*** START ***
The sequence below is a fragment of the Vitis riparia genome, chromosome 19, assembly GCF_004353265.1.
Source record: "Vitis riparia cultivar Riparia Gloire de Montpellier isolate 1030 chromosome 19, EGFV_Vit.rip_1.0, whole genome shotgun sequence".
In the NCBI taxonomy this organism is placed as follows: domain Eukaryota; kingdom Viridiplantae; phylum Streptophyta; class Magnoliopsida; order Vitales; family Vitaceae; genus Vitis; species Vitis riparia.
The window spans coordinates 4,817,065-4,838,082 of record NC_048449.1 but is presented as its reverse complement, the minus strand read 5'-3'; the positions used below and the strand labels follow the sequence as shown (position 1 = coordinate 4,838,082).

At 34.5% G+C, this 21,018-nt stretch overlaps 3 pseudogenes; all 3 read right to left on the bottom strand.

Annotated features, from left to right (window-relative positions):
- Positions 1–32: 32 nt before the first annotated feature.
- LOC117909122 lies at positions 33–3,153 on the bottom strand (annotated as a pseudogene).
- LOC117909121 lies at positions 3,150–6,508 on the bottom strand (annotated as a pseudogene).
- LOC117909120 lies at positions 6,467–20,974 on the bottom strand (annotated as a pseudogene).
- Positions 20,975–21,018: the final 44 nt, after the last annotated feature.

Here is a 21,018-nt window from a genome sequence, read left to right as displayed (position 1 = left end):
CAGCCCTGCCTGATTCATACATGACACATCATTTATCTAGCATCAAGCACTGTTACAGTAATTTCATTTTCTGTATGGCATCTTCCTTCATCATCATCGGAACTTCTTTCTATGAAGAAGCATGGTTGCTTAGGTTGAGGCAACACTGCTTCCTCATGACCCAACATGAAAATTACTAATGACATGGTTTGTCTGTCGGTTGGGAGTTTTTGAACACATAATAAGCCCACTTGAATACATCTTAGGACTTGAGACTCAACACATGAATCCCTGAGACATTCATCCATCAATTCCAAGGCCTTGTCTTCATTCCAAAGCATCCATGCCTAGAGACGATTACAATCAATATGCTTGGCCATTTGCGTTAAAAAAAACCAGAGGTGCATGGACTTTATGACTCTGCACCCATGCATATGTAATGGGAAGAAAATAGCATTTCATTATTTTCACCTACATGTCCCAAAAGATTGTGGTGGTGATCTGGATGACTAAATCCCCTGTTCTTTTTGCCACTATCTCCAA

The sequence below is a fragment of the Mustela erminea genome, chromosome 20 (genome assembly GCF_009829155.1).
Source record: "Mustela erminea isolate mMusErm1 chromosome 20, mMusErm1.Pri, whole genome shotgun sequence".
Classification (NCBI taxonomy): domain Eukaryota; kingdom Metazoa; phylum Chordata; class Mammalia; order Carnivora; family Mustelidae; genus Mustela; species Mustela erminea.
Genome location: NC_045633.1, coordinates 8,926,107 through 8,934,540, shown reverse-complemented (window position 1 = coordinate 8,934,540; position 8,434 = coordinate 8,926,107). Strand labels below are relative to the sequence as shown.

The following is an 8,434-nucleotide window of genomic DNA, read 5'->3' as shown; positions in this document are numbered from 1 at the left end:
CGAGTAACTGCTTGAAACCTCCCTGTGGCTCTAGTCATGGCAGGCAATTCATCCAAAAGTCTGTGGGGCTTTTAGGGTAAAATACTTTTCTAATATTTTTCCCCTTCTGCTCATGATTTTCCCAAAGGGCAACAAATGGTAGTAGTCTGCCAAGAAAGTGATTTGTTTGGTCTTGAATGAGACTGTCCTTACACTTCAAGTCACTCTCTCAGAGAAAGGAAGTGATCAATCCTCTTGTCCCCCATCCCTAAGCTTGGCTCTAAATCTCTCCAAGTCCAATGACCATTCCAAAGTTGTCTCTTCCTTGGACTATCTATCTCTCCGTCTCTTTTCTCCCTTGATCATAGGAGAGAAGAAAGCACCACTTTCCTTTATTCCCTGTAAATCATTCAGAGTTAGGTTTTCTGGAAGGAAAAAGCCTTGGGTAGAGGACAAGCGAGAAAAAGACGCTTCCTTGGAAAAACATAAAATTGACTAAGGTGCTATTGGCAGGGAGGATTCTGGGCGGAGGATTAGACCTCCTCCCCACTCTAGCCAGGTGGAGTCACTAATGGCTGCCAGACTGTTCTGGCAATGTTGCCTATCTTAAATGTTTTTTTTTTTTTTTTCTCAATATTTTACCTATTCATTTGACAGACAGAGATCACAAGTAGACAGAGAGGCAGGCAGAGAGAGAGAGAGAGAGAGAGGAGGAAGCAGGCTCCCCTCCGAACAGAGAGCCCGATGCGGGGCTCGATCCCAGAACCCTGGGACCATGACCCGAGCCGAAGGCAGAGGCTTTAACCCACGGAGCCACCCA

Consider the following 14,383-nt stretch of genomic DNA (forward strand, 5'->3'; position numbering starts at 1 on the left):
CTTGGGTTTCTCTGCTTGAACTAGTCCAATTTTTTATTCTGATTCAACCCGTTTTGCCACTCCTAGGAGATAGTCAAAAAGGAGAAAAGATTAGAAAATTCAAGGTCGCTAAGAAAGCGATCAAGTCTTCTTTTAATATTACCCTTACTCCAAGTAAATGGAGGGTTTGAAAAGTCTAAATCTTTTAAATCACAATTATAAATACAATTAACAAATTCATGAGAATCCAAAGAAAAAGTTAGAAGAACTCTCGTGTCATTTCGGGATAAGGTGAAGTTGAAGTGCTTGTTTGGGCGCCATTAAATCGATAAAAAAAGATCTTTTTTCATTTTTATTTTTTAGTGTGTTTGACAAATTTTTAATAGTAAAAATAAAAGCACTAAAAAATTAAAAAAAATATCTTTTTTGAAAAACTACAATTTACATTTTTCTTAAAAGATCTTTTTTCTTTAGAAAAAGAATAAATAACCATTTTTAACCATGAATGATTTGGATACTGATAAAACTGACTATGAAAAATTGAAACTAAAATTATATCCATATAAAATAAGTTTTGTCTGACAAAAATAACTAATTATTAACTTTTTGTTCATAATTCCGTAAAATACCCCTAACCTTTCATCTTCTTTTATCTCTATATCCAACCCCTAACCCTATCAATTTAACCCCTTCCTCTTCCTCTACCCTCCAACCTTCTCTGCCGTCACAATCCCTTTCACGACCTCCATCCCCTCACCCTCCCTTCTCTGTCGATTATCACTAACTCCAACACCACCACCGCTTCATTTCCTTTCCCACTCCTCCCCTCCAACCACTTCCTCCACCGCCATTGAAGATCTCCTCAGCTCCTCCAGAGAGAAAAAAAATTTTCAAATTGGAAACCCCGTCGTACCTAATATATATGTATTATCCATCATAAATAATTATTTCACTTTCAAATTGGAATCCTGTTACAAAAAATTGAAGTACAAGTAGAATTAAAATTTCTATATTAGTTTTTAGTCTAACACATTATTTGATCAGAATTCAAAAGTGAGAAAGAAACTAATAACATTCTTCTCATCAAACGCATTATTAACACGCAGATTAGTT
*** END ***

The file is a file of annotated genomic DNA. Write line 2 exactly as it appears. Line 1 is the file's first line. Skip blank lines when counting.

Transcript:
Source record: "Vitis riparia cultivar Riparia Gloire de Montpellier isolate 1030 chromosome 19, EGFV_Vit.rip_1.0, whole genome shotgun sequence".